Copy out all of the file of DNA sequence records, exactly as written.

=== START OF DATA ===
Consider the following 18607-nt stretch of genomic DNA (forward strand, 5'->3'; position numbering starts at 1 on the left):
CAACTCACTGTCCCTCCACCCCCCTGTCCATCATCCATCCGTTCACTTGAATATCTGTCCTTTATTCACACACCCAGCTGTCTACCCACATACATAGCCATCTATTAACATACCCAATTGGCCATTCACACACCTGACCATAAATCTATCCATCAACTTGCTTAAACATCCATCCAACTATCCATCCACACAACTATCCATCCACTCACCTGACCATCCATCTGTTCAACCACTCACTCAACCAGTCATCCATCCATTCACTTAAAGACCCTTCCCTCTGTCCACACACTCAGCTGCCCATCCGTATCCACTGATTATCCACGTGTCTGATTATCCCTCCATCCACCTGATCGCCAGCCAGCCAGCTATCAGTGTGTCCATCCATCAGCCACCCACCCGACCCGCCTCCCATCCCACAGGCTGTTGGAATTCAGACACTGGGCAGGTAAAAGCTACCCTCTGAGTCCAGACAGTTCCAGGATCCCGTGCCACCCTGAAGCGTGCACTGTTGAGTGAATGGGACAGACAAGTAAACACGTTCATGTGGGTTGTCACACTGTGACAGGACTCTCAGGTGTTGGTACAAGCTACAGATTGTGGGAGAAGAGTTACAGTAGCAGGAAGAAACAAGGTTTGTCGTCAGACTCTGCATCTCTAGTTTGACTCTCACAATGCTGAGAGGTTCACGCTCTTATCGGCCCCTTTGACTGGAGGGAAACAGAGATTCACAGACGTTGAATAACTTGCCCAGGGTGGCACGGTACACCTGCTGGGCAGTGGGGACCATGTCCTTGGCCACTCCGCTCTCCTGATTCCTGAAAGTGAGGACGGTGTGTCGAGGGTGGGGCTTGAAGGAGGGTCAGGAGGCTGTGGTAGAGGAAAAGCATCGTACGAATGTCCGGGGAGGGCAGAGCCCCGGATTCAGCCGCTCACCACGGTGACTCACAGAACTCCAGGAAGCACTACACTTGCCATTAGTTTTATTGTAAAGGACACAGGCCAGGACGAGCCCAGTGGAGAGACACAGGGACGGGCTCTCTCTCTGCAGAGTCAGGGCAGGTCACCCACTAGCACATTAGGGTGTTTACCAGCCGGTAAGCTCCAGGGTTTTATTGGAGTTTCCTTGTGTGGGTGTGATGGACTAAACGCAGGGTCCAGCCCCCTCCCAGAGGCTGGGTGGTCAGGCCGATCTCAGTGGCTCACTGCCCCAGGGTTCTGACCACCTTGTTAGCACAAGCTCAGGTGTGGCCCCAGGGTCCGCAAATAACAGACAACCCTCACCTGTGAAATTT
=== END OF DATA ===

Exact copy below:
Consider the following 18607-nt stretch of genomic DNA (forward strand, 5'->3'; position numbering starts at 1 on the left):
CAACTCACTGTCCCTCCACCCCCCTGTCCATCATCCATCCGTTCACTTGAATATCTGTCCTTTATTCACACACCCAGCTGTCTACCCACATACATAGCCATCTATTAACATACCCAATTGGCCATTCACACACCTGACCATAAATCTATCCATCAACTTGCTTAAACATCCATCCAACTATCCATCCACACAACTATCCATCCACTCACCTGACCATCCATCTGTTCAACCACTCACTCAACCAGTCATCCATCCATTCACTTAAAGACCCTTCCCTCTGTCCACACACTCAGCTGCCCATCCGTATCCACTGATTATCCACGTGTCTGATTATCCCTCCATCCACCTGATCGCCAGCCAGCCAGCTATCAGTGTGTCCATCCATCAGCCACCCACCCGACCCGCCTCCCATCCCACAGGCTGTTGGAATTCAGACACTGGGCAGGTAAAAGCTACCCTCTGAGTCCAGACAGTTCCAGGATCCCGTGCCACCCTGAAGCGTGCACTGTTGAGTGAATGGGACAGACAAGTAAACACGTTCATGTGGGTTGTCACACTGTGACAGGACTCTCAGGTGTTGGTACAAGCTACAGATTGTGGGAGAAGAGTTACAGTAGCAGGAAGAAACAAGGTTTGTCGTCAGACTCTGCATCTCTAGTTTGACTCTCACAATGCTGAGAGGTTCACGCTCTTATCGGCCCCTTTGACTGGAGGGAAACAGAGATTCACAGACGTTGAATAACTTGCCCAGGGTGGCACGGTACACCTGCTGGGCAGTGGGGACCATGTCCTTGGCCACTCCGCTCTCCTGATTCCTGAAAGTGAGGACGGTGTGTCGAGGGTGGGGCTTGAAGGAGGGTCAGGAGGCTGTGGTAGAGGAAAAGCATCGTACGAATGTCCGGGGAGGGCAGAGCCCCGGATTCAGCCGCTCACCACGGTGACTCACAGAACTCCAGGAAGCACTACACTTGCCATTAGTTTTATTGTAAAGGACACAGGCCAGGACGAGCCCAGTGGAGAGACACAGGGACGGGCTCTCTCTCTGCAGAGTCAGGGCAGGTCACCCACTAGCACATTAGGGTGTTTACCAGCCGGTAAGCTCCAGGGTTTTATTGGAGTTTCCTTGTGTGGGTGTGATGGACTAAACGCAGGGTCCAGCCCCCTCCCAGAGGCTGGGTGGTCAGGCCGATCTCAGTGGCTCACTGCCCCAGGGTTCTGACCACCTTGTTAGCACAAGCTCAGGTGTGGCCCCAGGGTCCGCAAATAACAGACAACCCTCACCTGTGAAATTT